In that leap the great beast had not only broken off the stake, it had ripped the mangled body of its victim from the post to which it was bound. The huge talons in that instant of contact had disemboweled and partially dismembered the man, and the giant fangs had torn away the whole top of his head, shearing through the skull as easily as through flesh. Stout rawhide thongs had given way like paper; where the thongs had held, flesh and bones had not. Balthus retched suddenly. He had hunted bears and panthers, but he had never dreamed the beast lived which could make such a red ruin of a human frame in the flicker of an instant.

The saber-tooth vanished through the gate, and a few moments later a deep roar sounded through the forest, receding in the distance. But the Picts still shrank back against the huts, and the shaman still stood facing the gate that was like a black opening to let in the night.

Cold sweat burst suddenly out on Balthus’ skin. What new horror would come through that gate to make carrion-meat of his body? Sick panic assailed him and he strained futilely at his thongs. The night pressed in very black and horrible outside the firelight. The fires themselves glowed lurid as the fires of hell. He felt the eyes of the Picts upon him—hundreds of hungry, cruel eyes that reflected the lust of souls utterly without humanity as he knew it. They no longer seemed men; they were devils of this black jungle, as inhuman as the creatures to which the fiend in the nodding plumes screamed through the darkness.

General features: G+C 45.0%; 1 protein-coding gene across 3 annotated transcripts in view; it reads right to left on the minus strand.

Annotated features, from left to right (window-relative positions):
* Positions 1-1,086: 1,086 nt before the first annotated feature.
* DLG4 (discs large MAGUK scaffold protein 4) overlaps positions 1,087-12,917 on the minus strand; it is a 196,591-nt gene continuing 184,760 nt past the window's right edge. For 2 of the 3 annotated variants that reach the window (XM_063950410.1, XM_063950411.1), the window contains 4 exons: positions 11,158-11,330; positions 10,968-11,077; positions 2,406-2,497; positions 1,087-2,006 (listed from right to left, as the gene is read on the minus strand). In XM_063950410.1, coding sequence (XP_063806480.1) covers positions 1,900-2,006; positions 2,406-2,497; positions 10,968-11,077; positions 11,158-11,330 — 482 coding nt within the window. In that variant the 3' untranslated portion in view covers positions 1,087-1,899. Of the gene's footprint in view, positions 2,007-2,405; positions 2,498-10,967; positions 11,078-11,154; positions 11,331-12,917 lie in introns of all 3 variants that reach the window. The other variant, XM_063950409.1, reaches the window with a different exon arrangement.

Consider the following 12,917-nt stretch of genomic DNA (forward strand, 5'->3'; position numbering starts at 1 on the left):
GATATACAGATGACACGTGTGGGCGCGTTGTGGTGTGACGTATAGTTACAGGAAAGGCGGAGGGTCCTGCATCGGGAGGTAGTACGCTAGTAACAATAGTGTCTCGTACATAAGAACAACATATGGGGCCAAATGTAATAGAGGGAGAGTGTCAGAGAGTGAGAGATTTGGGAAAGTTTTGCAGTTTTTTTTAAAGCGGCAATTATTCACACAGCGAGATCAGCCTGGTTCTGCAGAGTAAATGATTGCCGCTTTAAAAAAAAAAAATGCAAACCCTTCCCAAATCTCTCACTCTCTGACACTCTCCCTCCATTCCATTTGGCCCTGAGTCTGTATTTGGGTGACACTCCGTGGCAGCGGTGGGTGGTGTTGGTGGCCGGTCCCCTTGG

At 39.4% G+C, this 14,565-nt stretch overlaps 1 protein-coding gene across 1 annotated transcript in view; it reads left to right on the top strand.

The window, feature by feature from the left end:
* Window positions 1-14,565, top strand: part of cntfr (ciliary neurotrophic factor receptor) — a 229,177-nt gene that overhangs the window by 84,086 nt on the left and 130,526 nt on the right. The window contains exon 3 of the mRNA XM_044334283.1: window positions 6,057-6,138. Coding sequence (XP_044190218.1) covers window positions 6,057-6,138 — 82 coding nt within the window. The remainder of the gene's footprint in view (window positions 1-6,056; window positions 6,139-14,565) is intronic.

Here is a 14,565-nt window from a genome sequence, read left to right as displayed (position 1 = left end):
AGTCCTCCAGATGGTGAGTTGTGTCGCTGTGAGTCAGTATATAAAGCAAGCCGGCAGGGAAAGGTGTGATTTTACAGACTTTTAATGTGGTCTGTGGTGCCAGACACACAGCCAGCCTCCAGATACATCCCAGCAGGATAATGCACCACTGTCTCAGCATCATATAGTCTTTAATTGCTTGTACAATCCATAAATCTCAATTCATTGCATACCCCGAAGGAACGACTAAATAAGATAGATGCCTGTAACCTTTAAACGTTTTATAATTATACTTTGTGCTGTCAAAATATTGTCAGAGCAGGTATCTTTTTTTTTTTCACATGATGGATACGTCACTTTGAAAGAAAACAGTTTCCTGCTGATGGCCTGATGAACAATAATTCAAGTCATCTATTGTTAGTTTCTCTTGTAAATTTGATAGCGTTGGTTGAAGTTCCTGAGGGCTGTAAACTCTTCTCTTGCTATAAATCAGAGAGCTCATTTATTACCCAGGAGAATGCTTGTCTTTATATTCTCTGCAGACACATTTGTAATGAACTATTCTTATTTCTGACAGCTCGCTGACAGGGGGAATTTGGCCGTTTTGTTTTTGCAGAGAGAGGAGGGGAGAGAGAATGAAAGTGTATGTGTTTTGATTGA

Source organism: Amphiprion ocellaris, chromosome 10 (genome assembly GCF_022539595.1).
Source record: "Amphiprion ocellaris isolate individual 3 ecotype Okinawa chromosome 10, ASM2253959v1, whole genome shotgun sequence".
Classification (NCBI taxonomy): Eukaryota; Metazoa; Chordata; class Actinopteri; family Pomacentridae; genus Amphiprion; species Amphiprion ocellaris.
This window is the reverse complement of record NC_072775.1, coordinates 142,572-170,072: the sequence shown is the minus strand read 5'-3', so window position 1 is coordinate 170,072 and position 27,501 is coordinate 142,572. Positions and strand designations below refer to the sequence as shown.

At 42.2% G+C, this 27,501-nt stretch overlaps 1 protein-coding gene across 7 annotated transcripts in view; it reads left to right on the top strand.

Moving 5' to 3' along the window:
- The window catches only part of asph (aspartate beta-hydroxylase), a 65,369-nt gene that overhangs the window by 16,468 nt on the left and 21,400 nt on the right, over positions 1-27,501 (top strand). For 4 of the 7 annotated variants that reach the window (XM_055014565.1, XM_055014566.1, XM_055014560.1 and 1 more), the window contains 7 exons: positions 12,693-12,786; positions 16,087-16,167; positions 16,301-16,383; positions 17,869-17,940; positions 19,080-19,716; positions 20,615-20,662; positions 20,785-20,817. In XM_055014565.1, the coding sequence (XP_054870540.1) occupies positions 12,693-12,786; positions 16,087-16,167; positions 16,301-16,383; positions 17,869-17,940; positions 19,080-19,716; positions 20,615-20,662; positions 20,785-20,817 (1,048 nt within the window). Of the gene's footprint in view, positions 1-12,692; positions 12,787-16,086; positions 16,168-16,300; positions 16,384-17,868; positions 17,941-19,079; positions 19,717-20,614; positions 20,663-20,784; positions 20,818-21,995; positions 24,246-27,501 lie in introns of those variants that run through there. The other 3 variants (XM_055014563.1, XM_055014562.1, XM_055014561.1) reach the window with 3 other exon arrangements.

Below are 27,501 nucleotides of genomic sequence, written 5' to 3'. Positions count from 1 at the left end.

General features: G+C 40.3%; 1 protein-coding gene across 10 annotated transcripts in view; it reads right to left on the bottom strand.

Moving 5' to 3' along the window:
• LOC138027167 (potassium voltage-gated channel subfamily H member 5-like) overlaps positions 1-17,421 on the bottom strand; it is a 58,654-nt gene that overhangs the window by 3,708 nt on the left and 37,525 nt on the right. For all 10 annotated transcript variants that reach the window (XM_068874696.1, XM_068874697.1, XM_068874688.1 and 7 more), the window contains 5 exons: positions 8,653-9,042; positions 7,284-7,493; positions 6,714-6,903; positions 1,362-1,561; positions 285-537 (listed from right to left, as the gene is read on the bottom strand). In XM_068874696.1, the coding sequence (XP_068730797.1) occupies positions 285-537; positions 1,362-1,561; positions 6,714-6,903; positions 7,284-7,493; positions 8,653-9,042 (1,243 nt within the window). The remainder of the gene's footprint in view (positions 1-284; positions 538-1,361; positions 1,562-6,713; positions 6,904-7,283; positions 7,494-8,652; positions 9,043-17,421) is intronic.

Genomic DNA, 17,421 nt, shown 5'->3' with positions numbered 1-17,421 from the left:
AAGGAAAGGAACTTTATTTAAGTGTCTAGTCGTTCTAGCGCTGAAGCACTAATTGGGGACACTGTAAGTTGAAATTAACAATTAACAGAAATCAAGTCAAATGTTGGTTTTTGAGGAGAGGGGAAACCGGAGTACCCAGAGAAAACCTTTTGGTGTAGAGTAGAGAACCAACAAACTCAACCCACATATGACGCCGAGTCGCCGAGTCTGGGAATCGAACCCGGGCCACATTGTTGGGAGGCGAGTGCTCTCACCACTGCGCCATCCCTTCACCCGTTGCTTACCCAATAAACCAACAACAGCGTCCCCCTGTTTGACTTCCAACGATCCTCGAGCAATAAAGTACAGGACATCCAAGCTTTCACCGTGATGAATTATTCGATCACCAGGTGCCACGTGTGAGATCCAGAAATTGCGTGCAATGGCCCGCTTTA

Zogar sent another call shuddering through the night, and it was utterly unlike the first cry. There was a hideous sibilance in it—Balthus turned cold at the implication. If a serpent could hiss that loud, it would make just such a sound.

This time there was no answer—only a period of breathless silence in which the pound of Balthus’ heart strangled him; and then there sounded a swishing outside the gate, a dry rustling that sent chills down Balthus’ spine. Again the firelit gate held a hideous occupant.

Again Balthus recognized the monster from ancient legends. He saw and knew the ancient and evil serpent which swayed there, its wedge-shaped head, huge as that of a horse, as high as a tall man’s head, and its palely gleaming barrel rippling out behind it. A forked tongue darted in and out, and the firelight glittered on bared fangs.